A Travellerspoint blog

December 2009

From November To December

TECHNICAL NOTE: Several photos got deleted from my 'Monkey Mountain Madness' entry by accident - I've only just noticed and restored the missing pictures; so if there were gaps when you looked at that entry it's all present and correct now.

So - it's December 28th now. I've just got back from a great trip to Hiroshima and Miyajima Island (took about 300 pictures - so that'll be a big blog update when I get to it!!) and I'm off to Nagoya tomorrow - so I've got a lot of blogging to do if I want to keep on top of it all :-)

This is another scrapbook entry really - bits and pieces from the end of November and the beginning of December.

I'll begin with November 28th (exactly a month ago!) which began with another invitation to go to another mountain with another museum on top of it; however this mountain was on the other side of the lake and the museum was the Miho museum.

The Miho museum is a private museum built by an fantastically rich couple who have some connection to a Japanese/American 'cult' of some kind. I really don't know the details, but I was hoping that the museum would be a flimsy cover for a huge cult brainwashing facility. In reality it's a pretty standard historical collection housed in a very impressive building right at the top of the mountain in a national park.

Photography is prohibited in the collection - though I couldn't resist taking a photo of 'Vessel in the shape of a cock' - because purile humour never goes out of fashion :-)

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I did get a few shots of the building though - it is very nicely worked into the landscape (I think a lot of agreements had it be signed and conditions met to be allowed to build in this location)

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Looking out from the museum across the valley you can also see the bell tower of the 'Spiritual retreat' that belongs to the same people - so that's probably where all the cult brainwashing happens!!!

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By far the coolest thing about the whole complex though is the massive enterance tunnel - carved through the peak of the mountain to allow access to the site; there is something so space age about it. Maybe it's the way it's metallic surface shines in gold and silver hues, or maybe it's the small electric shuttle cars that run up and down it - but the whole thing just looks like a set from an early James Bond film.

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The return journey took us back through Kyoto again, which as ever presented a few nice random photo opportunities.

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The next day I'd been invited by my landlady to attend her cram school's Christmas party where the kids would be singing, acting and playing games. It sounded fun so I agreed to go.

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This short 'westen' play was probably my favorite part. When the Sheriff brutally shot the bank robber than said 'I only shot him in the leg!' and the whole cast turning to the audience and blurting out 'Crime doesn't pay!!' at the end - classic!

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We even got a, very abridged, version of 'A merchant of Venice'.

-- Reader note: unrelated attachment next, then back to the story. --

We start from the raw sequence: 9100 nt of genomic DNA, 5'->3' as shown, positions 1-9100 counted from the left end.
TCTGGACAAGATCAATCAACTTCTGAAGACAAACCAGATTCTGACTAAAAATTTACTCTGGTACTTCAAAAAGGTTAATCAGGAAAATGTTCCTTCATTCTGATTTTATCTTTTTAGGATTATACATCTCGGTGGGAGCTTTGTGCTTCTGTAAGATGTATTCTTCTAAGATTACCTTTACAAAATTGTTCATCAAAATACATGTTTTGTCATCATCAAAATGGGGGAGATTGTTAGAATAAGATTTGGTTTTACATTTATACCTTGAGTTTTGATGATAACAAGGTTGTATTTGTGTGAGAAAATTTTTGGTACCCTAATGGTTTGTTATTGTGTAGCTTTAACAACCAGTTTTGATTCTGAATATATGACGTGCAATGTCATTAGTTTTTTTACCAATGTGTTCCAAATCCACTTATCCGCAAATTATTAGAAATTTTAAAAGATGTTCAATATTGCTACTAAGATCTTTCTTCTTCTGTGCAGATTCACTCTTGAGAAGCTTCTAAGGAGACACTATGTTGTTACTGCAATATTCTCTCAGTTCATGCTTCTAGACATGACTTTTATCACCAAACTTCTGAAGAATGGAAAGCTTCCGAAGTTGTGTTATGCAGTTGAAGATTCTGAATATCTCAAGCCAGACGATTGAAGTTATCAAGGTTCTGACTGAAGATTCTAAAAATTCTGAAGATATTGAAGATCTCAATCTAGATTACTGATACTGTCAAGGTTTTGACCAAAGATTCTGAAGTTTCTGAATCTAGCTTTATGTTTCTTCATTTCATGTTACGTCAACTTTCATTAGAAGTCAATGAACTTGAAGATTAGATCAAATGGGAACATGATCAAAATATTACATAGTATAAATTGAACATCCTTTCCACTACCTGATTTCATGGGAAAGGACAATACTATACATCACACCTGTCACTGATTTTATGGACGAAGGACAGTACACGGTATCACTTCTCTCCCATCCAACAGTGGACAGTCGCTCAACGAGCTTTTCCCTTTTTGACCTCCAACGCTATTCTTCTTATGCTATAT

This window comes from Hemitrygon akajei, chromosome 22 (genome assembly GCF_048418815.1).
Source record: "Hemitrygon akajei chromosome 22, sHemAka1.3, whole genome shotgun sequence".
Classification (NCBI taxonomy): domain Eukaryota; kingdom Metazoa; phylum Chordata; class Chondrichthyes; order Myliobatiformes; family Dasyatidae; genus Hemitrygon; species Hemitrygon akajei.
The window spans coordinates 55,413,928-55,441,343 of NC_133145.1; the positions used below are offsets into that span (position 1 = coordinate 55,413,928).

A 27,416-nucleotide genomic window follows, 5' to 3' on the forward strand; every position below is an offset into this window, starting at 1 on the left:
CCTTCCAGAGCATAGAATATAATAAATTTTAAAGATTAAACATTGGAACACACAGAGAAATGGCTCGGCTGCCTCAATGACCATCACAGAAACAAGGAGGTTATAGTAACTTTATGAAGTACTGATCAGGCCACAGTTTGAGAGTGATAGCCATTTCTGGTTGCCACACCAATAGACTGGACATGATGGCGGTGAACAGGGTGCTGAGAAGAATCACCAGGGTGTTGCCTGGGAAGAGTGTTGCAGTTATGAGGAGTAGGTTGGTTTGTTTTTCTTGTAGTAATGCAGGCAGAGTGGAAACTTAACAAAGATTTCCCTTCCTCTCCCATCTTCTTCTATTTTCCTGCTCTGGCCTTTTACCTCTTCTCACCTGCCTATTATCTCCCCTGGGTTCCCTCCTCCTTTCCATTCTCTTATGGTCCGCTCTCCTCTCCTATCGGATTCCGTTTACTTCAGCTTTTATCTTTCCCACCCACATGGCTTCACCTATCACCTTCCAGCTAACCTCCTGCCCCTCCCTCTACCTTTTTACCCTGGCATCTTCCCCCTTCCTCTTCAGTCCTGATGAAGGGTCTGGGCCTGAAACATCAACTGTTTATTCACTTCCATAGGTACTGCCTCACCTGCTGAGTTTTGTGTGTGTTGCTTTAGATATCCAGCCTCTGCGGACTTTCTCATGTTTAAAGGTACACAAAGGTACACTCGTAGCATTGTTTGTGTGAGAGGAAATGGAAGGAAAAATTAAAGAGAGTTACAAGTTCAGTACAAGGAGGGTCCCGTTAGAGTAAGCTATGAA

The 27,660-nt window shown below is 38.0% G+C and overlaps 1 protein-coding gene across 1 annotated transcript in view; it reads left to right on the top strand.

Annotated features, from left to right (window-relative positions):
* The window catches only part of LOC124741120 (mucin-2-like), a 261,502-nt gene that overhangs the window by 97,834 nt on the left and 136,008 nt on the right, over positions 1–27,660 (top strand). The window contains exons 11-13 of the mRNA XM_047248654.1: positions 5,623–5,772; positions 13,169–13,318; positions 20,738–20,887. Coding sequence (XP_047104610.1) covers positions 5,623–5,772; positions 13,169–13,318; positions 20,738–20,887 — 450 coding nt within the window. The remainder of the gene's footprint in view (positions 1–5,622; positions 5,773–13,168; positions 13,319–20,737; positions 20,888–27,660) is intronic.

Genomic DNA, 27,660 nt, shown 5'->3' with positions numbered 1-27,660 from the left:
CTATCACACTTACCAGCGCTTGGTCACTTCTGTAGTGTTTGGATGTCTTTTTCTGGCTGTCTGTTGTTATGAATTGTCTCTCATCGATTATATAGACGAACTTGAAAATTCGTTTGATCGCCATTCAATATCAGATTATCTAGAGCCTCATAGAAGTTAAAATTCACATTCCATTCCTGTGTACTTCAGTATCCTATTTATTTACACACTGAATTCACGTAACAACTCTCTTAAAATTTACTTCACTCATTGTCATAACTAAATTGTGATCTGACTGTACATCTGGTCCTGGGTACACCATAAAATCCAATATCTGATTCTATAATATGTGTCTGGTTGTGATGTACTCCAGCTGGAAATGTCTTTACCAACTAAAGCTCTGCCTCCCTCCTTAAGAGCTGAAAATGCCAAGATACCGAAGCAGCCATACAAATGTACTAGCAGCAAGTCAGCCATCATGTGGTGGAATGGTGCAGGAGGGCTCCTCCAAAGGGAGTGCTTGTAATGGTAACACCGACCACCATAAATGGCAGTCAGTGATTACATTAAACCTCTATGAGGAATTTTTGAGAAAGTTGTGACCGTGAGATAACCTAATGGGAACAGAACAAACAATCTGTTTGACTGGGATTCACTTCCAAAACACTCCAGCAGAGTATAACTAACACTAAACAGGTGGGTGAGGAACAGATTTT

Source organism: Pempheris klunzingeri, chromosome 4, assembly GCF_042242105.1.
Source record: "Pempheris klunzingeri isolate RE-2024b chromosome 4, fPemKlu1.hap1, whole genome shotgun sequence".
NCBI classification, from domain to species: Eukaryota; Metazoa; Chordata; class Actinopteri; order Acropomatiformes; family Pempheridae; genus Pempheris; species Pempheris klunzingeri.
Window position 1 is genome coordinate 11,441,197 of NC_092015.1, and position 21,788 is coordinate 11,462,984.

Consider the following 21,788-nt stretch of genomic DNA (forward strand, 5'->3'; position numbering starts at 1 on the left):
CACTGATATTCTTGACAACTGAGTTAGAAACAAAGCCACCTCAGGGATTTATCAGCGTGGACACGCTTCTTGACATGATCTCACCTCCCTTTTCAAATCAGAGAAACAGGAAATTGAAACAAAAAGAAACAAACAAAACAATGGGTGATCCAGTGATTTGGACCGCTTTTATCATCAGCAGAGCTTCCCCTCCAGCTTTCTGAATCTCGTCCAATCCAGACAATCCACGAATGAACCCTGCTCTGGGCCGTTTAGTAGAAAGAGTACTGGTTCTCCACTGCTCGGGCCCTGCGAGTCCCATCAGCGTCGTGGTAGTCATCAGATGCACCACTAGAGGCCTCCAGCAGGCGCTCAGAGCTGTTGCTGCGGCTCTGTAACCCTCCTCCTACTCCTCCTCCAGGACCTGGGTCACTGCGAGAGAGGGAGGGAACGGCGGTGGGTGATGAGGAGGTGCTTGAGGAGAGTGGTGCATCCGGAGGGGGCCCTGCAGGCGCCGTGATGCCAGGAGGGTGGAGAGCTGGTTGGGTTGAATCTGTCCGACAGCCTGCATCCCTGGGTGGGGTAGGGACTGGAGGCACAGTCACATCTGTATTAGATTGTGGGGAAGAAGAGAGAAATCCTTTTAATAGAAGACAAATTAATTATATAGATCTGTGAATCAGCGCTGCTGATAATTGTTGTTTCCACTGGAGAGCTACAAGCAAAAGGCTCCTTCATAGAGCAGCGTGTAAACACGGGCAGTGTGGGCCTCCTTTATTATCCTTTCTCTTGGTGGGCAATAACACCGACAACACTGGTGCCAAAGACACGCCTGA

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What I didn't know when I agreed to go was that I wasn't just a guest; I had to judge the singing and acting, and then award medals to the best students (The western play obviously).

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After the kids party was over I was also invited to the after-party which was a meal and karaoke session in the cafe opposite my flat - oh, the high life :-) Still I got to see one of my 2nd year students sing and dance!

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Sorry, no pictures or videos of my electric performance - you'll just have to trust me when I say I do a pretty impressive version of 'Welcome to the jungle' now!

December started off pretty slowly, I had to attend a two day 'Mid-year JET seminar' in Otsu. That basically means all the JET participants from all of Shiga were collected together for lectures and group workshops, not really being a fan of mass meetings like this I still think that most of it was a big waste of time - but I have to admit I did get one or two good ideas from it.

However, at Gavin's request for more food pictures on the blog, I did at least snap my lunch and some photos of the food hall below Kyoto station where they lots of sweets, cakes and snacks; more food pictures will be added in future (Remember if there is anything in particular you are interested in or want to see let me know, I'll try and add it to the blog! Use the comments box).

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The next weekend I was doing more local community work for the kiddies :-) This time I'd been asked to help out reading English stories at the local library. My friend, Asami, works at the library so I was happy to agree.

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I asked Connie to join me as well and she agreed, so between us we read three short stories so a small group of kids.

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After the stories, Asami also got the kids to make origami Christmas stockings.

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Haru also came to offer moral support, or maybe just to eat the cookies I'd bought for the finale of the story 'Who stole the cookies?' Either way it was nice to have her there, and while she was in Imazu we went for a ride to the North end of the lake and took a few really nice pictures on the beach there.

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Despite being quite cold that was a really nice afternoon.